In last week’s column, I had introduced the concept of the break-even price. I then applied it to Guyana from the perspective of those private businesses that are contracted to produce its oil and gas on behalf of its legal owners, the Government of Guyana (GoG). As was earlier indicated, presently two major consortia of foreign interests are principally responsible contractually for on-going exploration, as well as the development, production and marketing of its oil and gas! These two consortia are led separately by Exxon Mobil and Tullow Oil.
The focus of today’s column however, shifts quite a bit to what the literature terms as Guyana’s “fiscal break-even price” for its petroleum exports. In its simplest essence, this fiscal break-even price reflects the perspective of the GoG as it is the legal owner of the petroleum resources that are being exploited. This perspective holds, regardless of whether Guyana’s oil and gas resources are being developed as it is now, by consortia of external business, or through a specially created government-owned National Oil Corporation (NOC).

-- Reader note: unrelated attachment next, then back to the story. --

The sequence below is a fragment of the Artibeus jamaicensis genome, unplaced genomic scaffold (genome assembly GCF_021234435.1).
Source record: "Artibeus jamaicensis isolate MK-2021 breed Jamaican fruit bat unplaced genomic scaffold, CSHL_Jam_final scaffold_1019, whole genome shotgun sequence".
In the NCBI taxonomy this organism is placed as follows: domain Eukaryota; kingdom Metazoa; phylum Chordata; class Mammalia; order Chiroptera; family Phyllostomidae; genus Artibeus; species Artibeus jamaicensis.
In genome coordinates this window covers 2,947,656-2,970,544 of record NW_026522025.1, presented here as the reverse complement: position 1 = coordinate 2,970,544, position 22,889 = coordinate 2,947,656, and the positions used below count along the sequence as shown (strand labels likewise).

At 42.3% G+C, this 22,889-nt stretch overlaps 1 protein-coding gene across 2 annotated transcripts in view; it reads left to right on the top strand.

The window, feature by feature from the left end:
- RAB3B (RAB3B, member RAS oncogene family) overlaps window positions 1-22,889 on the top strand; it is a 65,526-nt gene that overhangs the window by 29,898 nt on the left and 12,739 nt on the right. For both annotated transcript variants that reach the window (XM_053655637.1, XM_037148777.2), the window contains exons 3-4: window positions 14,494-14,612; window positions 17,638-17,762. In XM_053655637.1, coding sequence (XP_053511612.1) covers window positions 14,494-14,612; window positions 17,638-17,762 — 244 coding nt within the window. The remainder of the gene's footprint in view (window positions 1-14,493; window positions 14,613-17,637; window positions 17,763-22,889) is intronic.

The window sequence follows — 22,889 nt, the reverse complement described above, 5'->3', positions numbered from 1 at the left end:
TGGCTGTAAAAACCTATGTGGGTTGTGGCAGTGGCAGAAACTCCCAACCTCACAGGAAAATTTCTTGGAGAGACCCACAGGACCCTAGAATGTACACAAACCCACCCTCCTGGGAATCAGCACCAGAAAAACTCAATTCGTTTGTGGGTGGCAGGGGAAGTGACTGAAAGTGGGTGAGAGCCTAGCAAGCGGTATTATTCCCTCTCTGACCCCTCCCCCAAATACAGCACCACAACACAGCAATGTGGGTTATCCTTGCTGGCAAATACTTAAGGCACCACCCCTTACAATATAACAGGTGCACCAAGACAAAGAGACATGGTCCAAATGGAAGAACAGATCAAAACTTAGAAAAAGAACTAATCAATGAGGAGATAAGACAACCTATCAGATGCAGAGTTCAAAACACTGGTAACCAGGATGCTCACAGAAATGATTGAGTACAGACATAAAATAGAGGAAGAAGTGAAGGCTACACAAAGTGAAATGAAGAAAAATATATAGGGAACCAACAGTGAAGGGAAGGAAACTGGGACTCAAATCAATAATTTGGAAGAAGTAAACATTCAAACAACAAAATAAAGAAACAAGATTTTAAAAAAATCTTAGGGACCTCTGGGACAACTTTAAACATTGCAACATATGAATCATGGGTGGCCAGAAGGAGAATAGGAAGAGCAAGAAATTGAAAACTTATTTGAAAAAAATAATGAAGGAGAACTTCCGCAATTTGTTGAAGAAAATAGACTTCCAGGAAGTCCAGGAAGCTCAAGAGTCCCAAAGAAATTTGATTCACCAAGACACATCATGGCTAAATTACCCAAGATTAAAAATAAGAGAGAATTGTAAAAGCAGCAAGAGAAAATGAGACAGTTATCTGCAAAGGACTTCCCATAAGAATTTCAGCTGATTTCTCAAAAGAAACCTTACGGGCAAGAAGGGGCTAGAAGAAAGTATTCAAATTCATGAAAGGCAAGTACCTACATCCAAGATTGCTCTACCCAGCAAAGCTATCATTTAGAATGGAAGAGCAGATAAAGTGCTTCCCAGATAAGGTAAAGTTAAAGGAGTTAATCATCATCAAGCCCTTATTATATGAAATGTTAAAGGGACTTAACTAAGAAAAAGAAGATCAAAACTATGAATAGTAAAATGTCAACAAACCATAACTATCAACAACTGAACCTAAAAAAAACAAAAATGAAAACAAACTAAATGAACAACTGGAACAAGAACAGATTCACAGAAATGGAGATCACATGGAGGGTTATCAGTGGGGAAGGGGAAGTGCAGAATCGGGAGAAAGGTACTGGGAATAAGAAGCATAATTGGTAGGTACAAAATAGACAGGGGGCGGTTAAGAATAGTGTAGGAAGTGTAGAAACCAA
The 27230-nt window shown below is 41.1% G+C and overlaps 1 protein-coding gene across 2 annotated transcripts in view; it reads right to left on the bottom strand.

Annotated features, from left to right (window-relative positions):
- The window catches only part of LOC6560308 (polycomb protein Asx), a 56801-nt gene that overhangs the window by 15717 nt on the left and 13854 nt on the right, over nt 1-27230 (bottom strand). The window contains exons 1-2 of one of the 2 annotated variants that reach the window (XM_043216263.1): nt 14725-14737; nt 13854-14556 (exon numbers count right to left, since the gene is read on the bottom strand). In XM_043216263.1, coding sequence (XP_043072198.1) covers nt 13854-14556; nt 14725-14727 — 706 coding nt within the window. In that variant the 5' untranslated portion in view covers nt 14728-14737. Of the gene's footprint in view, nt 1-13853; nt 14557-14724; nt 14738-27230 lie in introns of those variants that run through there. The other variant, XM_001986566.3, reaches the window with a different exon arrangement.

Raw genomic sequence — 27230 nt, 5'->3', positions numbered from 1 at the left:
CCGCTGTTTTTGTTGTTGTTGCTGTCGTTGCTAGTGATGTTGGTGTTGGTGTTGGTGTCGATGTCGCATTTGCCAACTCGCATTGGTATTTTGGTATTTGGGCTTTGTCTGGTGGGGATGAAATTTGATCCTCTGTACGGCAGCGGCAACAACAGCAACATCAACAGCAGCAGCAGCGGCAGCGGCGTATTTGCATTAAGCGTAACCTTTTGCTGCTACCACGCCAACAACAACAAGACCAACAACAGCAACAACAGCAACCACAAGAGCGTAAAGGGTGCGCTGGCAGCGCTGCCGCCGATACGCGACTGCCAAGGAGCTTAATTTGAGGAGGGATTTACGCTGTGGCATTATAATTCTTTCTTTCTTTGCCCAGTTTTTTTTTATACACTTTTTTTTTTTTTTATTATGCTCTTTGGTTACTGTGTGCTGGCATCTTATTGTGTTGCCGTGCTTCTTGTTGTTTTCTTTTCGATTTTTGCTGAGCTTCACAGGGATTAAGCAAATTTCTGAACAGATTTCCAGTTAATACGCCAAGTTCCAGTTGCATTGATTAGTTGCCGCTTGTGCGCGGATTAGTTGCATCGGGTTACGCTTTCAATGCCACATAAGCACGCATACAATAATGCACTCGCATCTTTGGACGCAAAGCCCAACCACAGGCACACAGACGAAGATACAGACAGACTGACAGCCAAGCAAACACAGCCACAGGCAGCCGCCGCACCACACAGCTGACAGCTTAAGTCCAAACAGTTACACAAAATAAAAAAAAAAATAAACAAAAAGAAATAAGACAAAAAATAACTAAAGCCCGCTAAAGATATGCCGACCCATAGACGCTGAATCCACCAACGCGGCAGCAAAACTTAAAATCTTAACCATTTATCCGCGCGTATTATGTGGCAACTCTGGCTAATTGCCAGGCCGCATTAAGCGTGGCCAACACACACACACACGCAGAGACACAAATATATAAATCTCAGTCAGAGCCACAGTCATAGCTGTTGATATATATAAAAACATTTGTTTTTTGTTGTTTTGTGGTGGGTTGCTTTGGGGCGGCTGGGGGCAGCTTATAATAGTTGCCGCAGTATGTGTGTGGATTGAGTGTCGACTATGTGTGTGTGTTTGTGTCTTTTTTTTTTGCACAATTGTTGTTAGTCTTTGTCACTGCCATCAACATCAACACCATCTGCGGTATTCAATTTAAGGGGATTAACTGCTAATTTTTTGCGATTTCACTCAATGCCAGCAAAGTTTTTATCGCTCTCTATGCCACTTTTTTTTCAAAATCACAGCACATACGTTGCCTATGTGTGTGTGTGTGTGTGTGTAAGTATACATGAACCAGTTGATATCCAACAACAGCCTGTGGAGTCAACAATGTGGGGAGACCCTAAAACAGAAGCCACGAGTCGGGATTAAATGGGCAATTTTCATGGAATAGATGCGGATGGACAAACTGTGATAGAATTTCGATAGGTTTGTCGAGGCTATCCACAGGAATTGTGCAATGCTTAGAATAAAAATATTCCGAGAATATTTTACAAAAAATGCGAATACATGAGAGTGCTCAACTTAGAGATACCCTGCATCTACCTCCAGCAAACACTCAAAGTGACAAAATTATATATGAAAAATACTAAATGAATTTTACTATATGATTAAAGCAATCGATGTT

This is indeed the logic which lies behind last week’s concluding observation that the introduction of fiscal as a descriptor of the break-even price makes the concept a “social” or “national” price. As I shall reveal as I continue, this is no longer a price determined in the market place for private businesses. From such a perspective it therefore becomes a normative price. In other words, it reflects what the GoG thinks it ought to be, as explained in the next Section…..